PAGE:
A group of senior U.S. officials flew to Venezuela on Saturday for a meeting with President Nicolás Maduro’s government to discuss the possibility of easing sanctions on Venezuelan oil exports as the Biden administration weighs a ban on imports of Russian oil and gas, according to two people familiar with the situation.
The trip is the highest-level U.S. visit to the socialist state in years and comes as the United States is seeking to isolate Russia for its invasion of Ukraine. Venezuela, the Kremlin’s most important ally in South America, used to be a significant supplier of crude to the United States before exports were hobbled by domestic mismanagement and crippling sanctions from Washington.
In recent weeks, former American lawmakers have pushed for the U.S. to ban Russian oil and gas exports while lifting restrictions on Venezuela, home to the world’s largest oil reserves.
The U.S. delegation included Roger Carstens, the special presidential envoy for hostage affairs; Juan Gonzalez, the National Security Council’s senior director for Western Hemisphere affairs; and Jimmy Story, the U.S. ambassador to Venezuela, said one person familiar with the visit.
The trip comes just days after Maduro and Russian President Vladimir Putin spoke over the phone about boosting the partnership between their countries.
The State Department and the White House declined to comment.
During the trip, U.S. officials are also trying to secure the release of six former executives of Houston-based Citgo Petroleum Corp., an oil refiner formerly controlled by the Maduro government, according to a person familiar with the visit who spoke on the condition of anonymity to discuss sensitive diplomatic meetings. The “Citgo 6” were arrested during a business trip to Caracas in November 2017 and charged with money laundering, embezzlement, racketeering and participating in organized crime. They denied the allegations.
The U.S. officials are also seeking to negotiate the release of two former Green Berets who were accused in a plot to remove Maduro, as well as a former marine who was arrested while traveling along the Caribbean coast of Venezuela.
The U.S. and Venezuela broke off diplomatic relations in 2019 after the U.S. government recognized Juan Guaidó as the country’s legitimate president, accusing Maduro of winning reelection through fraud. In an attempt to force Maduro from power, the Trump administration blocked all U.S. revenue to Venezuela’s national oil company.
Biden administration officials have been weighing how to respond to penalize Russia for its invasion of Ukraine without further driving up the cost of oil and of gasoline at the pump.
In recent weeks, some U.S. investors have called on the administration to lift sanctions on Venezuela so it can send more crude oil into the market, the Wall Street Journal reported. Chevron has also lobbied the administration to modify its license to accept and trade oil in Venezuela.
But some Republicans, such as Sen. Marco Rubio (R-Fla.) have sharply criticized the decision by U.S. officials to travel to Venezuela, a trip which was first reported by the New York Times. A decision to re-engage with Venezuela could come at a political cost for the Biden administration and Democrats, particularly in Florida.
“Joe Biden using #Russia as an excuse to do the deal they always wanted to do anyway with the #MaduroRegime,” Rubio tweeted Sunday. “Rather than produce more American oil he wants to replace the oil we buy from one murderous dictator with oil from another murderous dictator.”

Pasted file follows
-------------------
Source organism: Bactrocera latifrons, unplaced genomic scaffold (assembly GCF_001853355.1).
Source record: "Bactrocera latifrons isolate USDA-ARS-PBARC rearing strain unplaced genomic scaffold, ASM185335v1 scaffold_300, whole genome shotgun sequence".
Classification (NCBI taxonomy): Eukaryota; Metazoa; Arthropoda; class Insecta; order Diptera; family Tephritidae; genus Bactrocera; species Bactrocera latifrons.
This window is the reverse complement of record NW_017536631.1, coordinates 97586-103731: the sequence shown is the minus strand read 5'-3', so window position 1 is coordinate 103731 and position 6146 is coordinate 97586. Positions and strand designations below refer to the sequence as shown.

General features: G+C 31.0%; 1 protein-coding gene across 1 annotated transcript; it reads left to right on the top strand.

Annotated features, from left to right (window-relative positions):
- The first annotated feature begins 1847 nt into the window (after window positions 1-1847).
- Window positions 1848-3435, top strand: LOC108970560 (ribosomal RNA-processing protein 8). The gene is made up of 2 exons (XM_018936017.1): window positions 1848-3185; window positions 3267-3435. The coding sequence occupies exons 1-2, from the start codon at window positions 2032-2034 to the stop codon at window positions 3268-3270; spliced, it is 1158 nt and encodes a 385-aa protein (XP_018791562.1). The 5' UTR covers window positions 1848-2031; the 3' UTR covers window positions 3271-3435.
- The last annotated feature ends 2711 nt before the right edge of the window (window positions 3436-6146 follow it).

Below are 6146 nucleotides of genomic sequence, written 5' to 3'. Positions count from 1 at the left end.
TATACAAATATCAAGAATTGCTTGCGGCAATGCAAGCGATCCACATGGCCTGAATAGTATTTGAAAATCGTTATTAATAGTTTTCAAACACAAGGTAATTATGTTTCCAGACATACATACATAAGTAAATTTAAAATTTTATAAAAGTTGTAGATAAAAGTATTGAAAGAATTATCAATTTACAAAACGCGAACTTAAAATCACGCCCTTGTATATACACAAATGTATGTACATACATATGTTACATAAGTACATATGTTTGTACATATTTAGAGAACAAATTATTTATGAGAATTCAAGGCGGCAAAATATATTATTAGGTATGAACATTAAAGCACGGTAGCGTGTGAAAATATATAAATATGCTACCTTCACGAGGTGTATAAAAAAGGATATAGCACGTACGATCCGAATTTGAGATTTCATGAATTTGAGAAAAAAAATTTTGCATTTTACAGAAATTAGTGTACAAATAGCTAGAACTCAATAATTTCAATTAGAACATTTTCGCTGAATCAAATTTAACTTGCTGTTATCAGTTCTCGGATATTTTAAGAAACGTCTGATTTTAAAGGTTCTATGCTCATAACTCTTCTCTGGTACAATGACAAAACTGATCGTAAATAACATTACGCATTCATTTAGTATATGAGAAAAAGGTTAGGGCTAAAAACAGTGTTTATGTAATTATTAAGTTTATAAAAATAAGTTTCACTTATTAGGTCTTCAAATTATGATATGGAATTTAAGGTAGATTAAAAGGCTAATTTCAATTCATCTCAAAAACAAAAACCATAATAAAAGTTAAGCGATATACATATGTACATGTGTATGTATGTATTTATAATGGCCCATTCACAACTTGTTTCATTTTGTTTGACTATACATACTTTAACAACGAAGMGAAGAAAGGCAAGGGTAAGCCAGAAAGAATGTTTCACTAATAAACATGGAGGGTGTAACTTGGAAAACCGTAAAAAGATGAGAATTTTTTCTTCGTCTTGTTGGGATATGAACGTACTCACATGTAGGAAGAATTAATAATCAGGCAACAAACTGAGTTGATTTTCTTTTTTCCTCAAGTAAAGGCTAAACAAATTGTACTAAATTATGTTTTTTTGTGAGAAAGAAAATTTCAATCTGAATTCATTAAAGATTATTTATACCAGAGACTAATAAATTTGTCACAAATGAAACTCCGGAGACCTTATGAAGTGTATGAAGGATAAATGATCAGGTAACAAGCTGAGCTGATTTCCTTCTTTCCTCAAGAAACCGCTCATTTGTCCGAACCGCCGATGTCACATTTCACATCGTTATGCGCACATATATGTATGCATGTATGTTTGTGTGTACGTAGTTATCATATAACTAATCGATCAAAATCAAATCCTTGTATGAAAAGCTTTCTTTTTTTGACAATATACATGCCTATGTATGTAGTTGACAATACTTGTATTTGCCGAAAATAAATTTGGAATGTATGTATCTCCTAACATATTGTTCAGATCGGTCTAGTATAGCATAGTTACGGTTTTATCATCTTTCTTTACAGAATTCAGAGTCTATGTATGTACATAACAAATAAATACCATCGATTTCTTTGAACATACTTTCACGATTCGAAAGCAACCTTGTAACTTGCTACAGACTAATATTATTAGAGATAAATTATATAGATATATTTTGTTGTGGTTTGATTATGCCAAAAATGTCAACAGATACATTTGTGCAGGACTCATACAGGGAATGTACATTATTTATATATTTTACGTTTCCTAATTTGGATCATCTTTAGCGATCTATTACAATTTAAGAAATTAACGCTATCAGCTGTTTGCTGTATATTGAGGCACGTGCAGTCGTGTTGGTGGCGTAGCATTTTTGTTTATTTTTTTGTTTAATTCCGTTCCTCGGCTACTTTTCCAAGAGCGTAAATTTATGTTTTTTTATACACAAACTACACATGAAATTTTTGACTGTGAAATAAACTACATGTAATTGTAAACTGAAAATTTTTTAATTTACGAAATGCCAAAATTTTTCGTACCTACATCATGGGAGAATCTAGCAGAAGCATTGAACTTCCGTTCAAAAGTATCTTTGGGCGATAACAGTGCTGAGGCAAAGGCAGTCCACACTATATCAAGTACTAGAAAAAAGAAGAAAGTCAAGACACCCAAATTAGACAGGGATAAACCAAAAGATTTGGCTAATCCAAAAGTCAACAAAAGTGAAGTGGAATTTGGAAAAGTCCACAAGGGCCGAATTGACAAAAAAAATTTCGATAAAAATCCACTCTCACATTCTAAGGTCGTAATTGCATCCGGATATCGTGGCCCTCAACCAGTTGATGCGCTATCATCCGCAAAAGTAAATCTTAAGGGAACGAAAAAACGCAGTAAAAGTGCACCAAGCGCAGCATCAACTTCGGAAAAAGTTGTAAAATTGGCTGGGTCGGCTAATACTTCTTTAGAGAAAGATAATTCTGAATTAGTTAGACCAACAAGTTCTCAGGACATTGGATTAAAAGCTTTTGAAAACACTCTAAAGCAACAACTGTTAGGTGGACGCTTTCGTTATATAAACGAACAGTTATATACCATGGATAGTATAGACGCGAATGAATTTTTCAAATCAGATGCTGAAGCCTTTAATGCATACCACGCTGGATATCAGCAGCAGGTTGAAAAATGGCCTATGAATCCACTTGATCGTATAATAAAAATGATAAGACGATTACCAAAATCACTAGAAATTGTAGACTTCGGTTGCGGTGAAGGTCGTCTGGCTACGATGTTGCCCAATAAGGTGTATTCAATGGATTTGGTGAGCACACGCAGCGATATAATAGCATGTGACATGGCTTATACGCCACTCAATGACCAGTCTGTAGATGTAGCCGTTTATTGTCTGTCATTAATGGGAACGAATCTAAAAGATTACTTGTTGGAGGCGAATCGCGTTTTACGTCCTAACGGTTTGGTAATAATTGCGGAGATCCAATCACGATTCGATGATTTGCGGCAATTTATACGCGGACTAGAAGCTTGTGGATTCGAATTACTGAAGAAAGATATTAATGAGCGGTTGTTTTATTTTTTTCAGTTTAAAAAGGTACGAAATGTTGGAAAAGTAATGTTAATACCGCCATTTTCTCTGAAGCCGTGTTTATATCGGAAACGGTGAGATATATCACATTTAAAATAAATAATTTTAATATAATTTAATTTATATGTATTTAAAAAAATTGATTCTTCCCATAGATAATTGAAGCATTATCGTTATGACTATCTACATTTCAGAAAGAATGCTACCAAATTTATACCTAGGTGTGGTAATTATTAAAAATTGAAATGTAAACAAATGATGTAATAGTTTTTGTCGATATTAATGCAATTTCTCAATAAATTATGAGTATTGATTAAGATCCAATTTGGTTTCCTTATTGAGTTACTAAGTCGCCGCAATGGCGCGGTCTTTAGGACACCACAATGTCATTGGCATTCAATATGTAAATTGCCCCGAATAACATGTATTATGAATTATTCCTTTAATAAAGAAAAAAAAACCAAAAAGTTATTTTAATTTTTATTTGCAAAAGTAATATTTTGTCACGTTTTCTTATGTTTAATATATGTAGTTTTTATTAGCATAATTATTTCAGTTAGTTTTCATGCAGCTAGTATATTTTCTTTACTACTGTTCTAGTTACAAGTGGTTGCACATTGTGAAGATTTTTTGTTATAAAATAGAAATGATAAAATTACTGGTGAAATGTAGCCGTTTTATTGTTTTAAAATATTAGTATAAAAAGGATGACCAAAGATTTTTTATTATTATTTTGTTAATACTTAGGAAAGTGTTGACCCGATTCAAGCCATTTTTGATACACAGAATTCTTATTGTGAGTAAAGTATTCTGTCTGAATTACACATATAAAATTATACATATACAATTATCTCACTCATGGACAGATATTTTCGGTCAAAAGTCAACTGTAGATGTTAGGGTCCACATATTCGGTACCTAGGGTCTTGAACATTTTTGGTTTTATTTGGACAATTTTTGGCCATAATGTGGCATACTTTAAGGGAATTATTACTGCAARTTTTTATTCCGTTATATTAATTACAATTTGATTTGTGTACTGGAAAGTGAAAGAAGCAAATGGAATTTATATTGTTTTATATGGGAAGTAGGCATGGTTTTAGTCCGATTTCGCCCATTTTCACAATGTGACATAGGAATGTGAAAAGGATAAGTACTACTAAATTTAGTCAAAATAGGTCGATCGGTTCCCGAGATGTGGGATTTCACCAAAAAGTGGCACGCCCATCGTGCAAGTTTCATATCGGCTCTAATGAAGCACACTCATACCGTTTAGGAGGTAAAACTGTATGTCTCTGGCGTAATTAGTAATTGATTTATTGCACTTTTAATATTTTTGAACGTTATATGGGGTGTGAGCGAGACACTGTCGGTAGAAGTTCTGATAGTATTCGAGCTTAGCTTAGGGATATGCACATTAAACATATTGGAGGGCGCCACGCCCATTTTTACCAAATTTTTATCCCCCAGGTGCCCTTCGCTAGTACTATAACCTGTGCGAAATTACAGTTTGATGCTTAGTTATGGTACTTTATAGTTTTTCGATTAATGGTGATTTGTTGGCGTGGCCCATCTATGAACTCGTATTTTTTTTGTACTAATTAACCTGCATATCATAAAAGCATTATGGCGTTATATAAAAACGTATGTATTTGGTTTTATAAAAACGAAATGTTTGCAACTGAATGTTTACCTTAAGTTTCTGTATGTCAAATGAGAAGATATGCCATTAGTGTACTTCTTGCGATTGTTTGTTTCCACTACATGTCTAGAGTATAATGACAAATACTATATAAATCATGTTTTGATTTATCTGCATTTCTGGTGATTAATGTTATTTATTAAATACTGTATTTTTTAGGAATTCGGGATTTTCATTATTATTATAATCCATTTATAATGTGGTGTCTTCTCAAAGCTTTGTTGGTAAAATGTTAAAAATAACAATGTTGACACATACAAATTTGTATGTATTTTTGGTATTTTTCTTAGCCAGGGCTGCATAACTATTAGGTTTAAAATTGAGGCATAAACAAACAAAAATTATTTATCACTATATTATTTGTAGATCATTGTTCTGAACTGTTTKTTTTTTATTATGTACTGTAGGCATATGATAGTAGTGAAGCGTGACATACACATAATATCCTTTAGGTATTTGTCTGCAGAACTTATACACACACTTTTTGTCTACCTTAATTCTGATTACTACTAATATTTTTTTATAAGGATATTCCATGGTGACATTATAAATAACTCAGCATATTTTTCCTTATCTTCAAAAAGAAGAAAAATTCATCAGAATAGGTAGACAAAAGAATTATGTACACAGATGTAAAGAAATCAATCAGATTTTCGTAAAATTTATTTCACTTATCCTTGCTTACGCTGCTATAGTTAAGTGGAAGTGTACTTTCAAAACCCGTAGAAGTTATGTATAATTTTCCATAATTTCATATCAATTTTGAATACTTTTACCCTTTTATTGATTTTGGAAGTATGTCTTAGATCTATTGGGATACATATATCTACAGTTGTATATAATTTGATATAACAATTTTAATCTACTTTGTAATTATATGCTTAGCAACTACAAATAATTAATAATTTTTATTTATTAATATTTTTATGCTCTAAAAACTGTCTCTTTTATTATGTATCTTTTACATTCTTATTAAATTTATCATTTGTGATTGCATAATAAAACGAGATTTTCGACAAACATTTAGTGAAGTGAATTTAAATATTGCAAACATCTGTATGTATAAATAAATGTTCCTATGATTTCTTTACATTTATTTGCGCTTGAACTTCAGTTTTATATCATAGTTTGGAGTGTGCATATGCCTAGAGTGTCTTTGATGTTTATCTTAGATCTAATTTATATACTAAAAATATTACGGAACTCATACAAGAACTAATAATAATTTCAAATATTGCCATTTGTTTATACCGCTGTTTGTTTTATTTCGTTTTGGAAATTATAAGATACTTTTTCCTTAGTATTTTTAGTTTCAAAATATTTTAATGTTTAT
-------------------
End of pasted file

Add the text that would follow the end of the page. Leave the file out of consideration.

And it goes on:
Geoff Ramsey, Venezuela director at the Washington Office on Latin America, said the U.S. trip to Caracas comes as negotiators for the Venezuelan opposition have been pushing the Biden administration for “carrots” that could draw Maduro back to talks in Mexico City, which were suspended in October.
“It does seem like there’s a potential for things to shift, I think the question is what the U.S. is going to get in exchange,” Ramsey said. “It’s very unlikely that senior Biden officials would go to Caracas and meet with Maduro and be able to sell a major policy shift like this if they were to come home empty-handed.”
U.S. officials have signaled the Biden administration will continue to recognize Guaidó as Venezuela’s rightful leader. But in an interview with America’s Quarterly this week, Gonzalez said the administration is focused on negotiations, rather than toppling Maduro.
“Whereas the previous administration’s theory of change was based on regime collapse, ours is … that only a negotiation will lead to concrete and sustainable change in Venezuela toward democratic order,” he said.
Opposition leaders reached by The Washington Post said they had no knowledge of the U.S. delegation’s visit, although some of them have been in talks to ease sanctions.
It’s unclear whether Saturday’s talks with Maduro officials will lead to any change in policy. But even if the U.S. were to ease the oil sanctions, Venezuela’s production would do very little to fill the gap left by Russian oil on the world market, said Francisco Monaldi, director of the Latin American Energy Program at Rice University.
While Venezuela has recently increased its oil production slightly, it is only producing about 10 percent of what Russia was exporting, according to Monaldi. “In the short term, Venezuela is irrelevant,” he said.
But if the U.S. stops importing oil from Russia, Venezuelan crude could help fill the gap, he said. When Venezuelan oil was subjected to a U.S. ban, Russian exports took most of Venezuela’s markets in the United States.
“If Venezuelan oil can come back to serve that market, that would be really good for these refiners and might ease their trouble,” Monaldi said. “Having said that, will that significantly reduce what Americans pay at the pump? I doubt it.”
Schmidt reported from Bogotá, Colombia. Ana Vanessa Herrero in Caracas, Venezuela, and Anthony Faiola in Miami contributed to this report.